Before you launch into developing your MVP, you’ll need to go through a rigorous discovery round. Without properly understanding who your customers are or how to add the most value to your product, it’s all too easy to waste time and money exploring a development dead end.

But not all discovery exercises are created equal, and you’ll need to tackle this phase with a pragmatic, targeted approach to build the strongest foundation for your business. With that in mind, here are three common discovery round traps and how to avoid them.

Following proto personas and not real users

The key to a product’s success is the customers using it, so creating user personas to understand the target market is a natural early step for startups - and it will become the basis of all future decisions. But the problem is that we often use proto personas, which are ultimately made-up profiles, and don’t always reflect how real customers will take to your idea.

We often see people use proto personas without any evidence, research, or a single conversation with these people. They are completely made up by the founder, and will contain a lot of bias.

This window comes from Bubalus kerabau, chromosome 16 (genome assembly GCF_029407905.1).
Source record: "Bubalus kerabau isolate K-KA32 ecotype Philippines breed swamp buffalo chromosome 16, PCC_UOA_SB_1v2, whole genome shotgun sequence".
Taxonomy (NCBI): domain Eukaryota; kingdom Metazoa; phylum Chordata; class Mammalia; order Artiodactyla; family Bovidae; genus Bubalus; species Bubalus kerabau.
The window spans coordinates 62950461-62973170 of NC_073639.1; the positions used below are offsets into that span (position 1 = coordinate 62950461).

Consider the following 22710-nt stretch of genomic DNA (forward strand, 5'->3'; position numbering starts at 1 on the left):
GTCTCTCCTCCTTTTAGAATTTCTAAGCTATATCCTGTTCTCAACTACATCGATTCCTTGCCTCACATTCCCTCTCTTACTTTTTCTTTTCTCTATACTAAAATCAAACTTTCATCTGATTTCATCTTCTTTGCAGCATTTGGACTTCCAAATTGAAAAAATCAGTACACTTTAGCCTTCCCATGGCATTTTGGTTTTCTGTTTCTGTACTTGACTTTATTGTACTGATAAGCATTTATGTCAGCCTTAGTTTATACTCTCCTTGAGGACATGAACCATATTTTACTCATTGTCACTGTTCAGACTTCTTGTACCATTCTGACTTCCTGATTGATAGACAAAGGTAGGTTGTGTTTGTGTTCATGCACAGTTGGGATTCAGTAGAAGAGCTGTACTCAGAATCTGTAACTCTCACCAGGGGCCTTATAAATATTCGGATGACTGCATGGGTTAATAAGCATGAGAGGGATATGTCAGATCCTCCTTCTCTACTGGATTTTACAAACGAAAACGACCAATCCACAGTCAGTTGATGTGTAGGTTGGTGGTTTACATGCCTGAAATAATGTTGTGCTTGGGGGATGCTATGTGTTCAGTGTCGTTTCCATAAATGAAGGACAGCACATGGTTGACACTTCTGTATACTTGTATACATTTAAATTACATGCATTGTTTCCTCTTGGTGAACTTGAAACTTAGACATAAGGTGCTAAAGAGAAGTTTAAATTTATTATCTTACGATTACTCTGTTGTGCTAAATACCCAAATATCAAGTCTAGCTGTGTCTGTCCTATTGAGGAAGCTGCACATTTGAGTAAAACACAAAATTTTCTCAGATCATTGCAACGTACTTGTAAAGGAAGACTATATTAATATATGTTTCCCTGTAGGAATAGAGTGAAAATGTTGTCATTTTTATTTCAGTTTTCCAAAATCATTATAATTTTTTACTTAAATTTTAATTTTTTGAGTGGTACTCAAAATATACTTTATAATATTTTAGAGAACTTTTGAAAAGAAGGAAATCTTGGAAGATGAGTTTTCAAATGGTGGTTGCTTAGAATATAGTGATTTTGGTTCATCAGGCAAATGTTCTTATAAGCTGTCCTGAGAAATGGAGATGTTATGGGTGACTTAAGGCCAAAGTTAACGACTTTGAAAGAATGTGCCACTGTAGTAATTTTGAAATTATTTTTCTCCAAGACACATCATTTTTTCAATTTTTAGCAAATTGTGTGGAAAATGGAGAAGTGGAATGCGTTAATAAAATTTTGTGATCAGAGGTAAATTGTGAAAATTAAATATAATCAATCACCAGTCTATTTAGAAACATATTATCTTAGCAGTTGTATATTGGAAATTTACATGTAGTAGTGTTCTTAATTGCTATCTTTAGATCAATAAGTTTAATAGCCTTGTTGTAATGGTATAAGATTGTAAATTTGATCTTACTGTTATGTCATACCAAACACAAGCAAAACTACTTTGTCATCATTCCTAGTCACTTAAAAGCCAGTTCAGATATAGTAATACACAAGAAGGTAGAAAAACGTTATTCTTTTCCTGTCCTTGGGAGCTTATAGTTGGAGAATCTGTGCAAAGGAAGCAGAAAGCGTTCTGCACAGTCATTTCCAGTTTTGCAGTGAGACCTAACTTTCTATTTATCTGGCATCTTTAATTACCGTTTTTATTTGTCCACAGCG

That’s not to say proto personas are entirely pointless. At the very beginning you need to have an assumption of who your customers are going to be to form the foundation of your ideas and decisions. But when it comes to developing your MVP for launch, a profile of a hypothetical user will only get you so far. And when it comes to making user-centric decisions for the product, having a completely made up persona is not useful.

Your first step before creating a user persona is to find your potential users. Think about where your customers may be, either physically or virtually, and seek them out. For example, if you’re building an app for coffee drinkers you’d almost certainly have to visit a coffee shop and speak to customers on the ground there.

Then you’ll need to  conduct unbiased, quantitative and qualitative research. You can make sure that you're not biased by focusing on their pain points instead of your proposed solution. E.g.  Don’t ask ‘would you use this’ or ‘is this feature good or bad’, but instead ask something along the lines of ‘what did you find most difficult?’

If possible, stay in contact with those who display interest. That way you can build a relationship with them, base your user personas on real personalities, and later you can go back to them to ask their opinion once you’ve iterated on your product. They can even be your first customers!

Investing too much time into a full business plan when a one-pager will do

When you’re a startup founder looking to tempt investors, needing a fully detailed business plan seems like a given. But more often than not, something simpler like a Lean Canvas will be more than enough.

A Lean Canvas is a stripped down version of the business model canvas, a one-page business plan that deconstructs your idea into its fundamental elements. The advantage is that it makes you consider all areas of your business plan, but keeps it lean and flexible enough so that you can frequently update it. Being able to iterate quickly at this early stage is more valuable than having a 30 page plan full of assumptions.